verb (used without object), seethed or (Obsolete) sod; seethed or (Obsolete) sod·den or sod; seeth·ing.

verb (used with object), seethed or (Obsolete) sod; seethed or (Obsolete) sod·den or sod; seeth·ing.

to soak or steep.
to cook by boiling or simmering; boil.


the act of seething.
the state of being agitated or excited.

Origin of seethe

before 900; Middle English; Old English sēothan; cognate with German sieden, Swedish sjuda
Related formsseeth·ing·ly, adverbun·seethed, adjectiveun·seeth·ing, adjective

Synonym study

2. See boil1. Unabridged Based on the Random House Unabridged Dictionary, © Random House, Inc. 2019

Related Words for seething

fume, smolder, simmer, bristle, flare, boil, foam, froth, rage, burn, flip, stew, storm, ferment, spark

Examples from the Web for seething

Contemporary Examples of seething

Historical Examples of seething

  • He was stung by some old recollection, and had marched off, seething with fury.

  • "The whole town is seething with indignation," he called to me.

    Ruggles of Red Gap

    Harry Leon Wilson

  • And on that horizon are the gilded domes and smoking chimneys of the seething city.

    The Book of Khalid

    Ameen Rihani

  • Who would think, to look on a scene like this, that the city is seething with dissatisfaction?

  • Under a more or less calm exterior he was a seething cauldron of passion.

    The Snare

    Rafael Sabatini

British Dictionary definitions for seething



boiling or foaming as if boiling
crowded and full of restless activity
in a state of extreme agitation, esp through anger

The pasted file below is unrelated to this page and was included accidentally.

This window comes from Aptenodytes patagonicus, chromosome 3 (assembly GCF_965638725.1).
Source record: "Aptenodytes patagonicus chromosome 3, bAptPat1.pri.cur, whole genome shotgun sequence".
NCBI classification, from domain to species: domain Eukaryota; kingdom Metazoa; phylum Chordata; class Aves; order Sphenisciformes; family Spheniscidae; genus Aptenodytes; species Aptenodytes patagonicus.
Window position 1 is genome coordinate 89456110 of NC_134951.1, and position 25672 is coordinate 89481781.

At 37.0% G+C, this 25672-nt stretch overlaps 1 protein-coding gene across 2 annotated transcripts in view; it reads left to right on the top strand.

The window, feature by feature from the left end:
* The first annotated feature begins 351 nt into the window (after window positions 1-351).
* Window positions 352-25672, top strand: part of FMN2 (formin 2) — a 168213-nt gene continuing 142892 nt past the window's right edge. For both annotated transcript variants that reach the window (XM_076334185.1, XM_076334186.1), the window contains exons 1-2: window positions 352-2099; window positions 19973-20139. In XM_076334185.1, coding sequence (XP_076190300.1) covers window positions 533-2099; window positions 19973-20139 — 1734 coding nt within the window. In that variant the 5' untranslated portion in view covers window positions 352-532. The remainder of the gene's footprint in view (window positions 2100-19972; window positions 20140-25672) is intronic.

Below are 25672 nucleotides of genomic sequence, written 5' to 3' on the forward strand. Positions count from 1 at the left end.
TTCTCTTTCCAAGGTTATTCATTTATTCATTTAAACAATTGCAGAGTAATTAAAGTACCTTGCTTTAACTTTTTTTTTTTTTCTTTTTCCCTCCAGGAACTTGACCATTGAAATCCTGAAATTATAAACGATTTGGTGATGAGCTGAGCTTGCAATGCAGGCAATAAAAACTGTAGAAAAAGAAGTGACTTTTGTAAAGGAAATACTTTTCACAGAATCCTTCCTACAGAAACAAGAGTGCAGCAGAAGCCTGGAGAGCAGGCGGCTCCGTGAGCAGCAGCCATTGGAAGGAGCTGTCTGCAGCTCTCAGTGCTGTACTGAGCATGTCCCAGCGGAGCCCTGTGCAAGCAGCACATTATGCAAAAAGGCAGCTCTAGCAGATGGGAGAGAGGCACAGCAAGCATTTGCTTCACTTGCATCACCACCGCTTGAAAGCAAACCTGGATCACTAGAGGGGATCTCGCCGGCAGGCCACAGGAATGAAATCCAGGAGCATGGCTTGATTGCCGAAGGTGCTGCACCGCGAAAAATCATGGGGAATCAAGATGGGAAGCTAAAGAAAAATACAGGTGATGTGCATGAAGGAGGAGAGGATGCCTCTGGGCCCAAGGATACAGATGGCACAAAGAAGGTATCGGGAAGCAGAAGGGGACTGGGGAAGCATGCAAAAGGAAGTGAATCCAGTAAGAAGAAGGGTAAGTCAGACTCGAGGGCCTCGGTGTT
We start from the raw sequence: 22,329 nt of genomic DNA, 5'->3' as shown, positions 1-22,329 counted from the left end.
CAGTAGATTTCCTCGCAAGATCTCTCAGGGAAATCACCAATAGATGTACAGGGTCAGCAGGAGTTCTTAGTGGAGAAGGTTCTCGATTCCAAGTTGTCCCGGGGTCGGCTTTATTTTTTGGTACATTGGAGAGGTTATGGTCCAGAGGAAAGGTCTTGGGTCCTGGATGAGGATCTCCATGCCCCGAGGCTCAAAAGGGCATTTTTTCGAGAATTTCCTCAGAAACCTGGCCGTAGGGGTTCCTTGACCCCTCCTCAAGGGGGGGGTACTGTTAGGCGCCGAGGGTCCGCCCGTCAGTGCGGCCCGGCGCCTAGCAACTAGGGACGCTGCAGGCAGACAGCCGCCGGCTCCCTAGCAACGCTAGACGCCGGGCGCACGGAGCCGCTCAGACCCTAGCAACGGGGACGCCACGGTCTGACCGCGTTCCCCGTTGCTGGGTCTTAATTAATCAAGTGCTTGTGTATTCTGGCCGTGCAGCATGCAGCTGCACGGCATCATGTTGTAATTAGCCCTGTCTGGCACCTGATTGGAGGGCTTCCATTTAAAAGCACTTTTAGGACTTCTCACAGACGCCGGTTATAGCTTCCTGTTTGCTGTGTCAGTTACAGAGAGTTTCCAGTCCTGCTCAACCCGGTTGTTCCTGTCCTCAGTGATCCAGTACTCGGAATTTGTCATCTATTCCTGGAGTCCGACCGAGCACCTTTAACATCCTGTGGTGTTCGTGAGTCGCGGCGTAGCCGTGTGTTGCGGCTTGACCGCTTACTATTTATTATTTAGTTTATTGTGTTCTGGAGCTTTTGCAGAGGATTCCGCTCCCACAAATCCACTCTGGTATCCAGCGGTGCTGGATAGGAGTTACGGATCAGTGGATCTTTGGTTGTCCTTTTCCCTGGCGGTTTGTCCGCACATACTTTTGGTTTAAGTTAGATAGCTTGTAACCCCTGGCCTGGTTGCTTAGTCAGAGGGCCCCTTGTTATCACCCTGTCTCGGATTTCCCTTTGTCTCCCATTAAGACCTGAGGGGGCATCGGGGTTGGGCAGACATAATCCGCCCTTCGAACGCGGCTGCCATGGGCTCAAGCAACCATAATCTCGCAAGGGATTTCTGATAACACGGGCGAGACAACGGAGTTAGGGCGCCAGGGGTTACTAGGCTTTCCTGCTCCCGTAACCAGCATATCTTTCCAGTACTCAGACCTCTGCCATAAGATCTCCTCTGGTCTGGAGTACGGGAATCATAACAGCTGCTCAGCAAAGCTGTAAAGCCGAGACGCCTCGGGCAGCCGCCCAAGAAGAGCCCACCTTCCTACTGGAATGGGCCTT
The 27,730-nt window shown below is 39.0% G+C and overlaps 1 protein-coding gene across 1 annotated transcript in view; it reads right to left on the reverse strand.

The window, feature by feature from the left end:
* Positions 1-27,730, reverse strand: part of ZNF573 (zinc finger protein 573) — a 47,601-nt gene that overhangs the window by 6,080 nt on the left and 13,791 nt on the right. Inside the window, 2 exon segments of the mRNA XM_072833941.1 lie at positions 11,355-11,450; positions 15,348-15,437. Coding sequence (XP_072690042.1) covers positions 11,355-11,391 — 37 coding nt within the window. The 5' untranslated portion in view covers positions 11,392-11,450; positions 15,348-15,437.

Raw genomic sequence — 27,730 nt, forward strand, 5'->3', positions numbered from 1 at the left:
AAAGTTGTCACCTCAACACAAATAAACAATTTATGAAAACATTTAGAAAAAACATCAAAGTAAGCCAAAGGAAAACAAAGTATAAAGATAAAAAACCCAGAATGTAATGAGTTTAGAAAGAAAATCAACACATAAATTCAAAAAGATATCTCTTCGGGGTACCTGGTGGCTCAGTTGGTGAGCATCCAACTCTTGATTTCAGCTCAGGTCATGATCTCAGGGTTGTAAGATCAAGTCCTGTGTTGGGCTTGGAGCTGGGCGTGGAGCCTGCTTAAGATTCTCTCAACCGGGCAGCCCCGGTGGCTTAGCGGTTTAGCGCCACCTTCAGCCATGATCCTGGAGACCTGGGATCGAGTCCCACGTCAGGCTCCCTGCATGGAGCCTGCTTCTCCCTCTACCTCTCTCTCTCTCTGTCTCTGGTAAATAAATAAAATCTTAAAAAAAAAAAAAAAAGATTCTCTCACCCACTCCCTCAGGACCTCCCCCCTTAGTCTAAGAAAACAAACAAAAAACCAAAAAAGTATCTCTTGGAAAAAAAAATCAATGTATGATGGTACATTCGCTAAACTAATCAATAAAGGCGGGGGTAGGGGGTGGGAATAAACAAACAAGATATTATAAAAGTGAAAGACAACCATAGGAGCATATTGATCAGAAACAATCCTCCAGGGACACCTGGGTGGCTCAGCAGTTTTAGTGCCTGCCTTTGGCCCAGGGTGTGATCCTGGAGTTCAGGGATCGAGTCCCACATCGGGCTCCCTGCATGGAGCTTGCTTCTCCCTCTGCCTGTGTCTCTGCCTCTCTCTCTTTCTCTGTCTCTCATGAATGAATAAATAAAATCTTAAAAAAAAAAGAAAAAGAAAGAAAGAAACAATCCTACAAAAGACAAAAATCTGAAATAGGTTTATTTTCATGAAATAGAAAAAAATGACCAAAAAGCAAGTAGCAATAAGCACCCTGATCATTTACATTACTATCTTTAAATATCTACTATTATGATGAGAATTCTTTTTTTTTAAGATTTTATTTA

Derived Formsseethingly, adverb



(intr) to boil or to foam as if boiling
(intr) to be in a state of extreme agitation, esp through anger
(tr) to soak in liquid
(tr) archaic to cook or extract the essence of (a food) by boiling


the act or state of seething

Word Origin for seethe

Old English sēothan; related to Old Norse sjōtha, Old High German siodan to seethe
Collins English Dictionary - Complete & Unabridged 2012 Digital Edition © William Collins Sons & Co. Ltd. 1979, 1986 © HarperCollins Publishers 1998, 2000, 2003, 2005, 2006, 2007, 2009, 2012

Word Origin and History for seething



Old English seoþan "to boil," also figuratively, "be troubled in mind, brood" (class II strong verb; past tense seaþ, past participle soden), from Proto-Germanic *seuthan (cf. Old Norse sjoða, Old Frisian siatha, Dutch zieden, Old High German siodan, German sieden "to seethe"), from PIE root *seut- "to seethe, boil."

Driven out of its literal meaning by boil (v.); it survives largely in metaphoric extensions. Figurative use, of persons or populations, "to be in a state of inward agitation" is recorded from 1580s (implied in seething). It had wider figurative uses in Old English, e.g. "to try by fire, to afflict with cares." Now conjugated as a weak verb, and past participle sodden (q.v.) is no longer felt as connected.

Online Etymology Dictionary, © 2010 Douglas Harper